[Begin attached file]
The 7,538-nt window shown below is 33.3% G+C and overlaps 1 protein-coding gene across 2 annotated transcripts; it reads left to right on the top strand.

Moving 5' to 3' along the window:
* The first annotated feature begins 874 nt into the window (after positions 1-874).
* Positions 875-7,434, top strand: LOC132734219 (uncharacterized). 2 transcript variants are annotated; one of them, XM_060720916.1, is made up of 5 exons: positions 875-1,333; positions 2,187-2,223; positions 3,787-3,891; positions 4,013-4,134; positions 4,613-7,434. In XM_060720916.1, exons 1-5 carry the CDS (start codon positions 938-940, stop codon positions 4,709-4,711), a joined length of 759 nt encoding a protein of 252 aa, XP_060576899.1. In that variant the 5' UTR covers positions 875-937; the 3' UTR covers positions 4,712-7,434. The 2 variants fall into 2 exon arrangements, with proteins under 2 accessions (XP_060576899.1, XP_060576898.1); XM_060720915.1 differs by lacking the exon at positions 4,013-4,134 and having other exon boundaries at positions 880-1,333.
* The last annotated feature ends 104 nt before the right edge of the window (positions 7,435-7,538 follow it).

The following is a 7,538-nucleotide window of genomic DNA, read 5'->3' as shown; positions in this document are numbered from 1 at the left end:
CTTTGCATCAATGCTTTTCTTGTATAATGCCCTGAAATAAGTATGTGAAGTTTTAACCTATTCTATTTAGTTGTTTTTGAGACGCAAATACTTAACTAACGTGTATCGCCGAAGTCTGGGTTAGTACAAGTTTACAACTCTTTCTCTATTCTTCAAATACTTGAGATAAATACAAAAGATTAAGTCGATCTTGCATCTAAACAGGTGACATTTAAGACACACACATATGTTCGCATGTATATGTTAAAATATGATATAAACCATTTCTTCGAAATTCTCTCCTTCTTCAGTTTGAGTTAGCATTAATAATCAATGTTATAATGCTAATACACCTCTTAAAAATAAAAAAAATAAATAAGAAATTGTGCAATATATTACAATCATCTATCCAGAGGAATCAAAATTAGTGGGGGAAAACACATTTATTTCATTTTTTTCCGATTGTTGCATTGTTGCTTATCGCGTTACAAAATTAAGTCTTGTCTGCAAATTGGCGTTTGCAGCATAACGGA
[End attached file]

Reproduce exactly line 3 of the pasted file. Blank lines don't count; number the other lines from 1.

* The first annotated feature begins 874 nt into the window (after positions 1-874).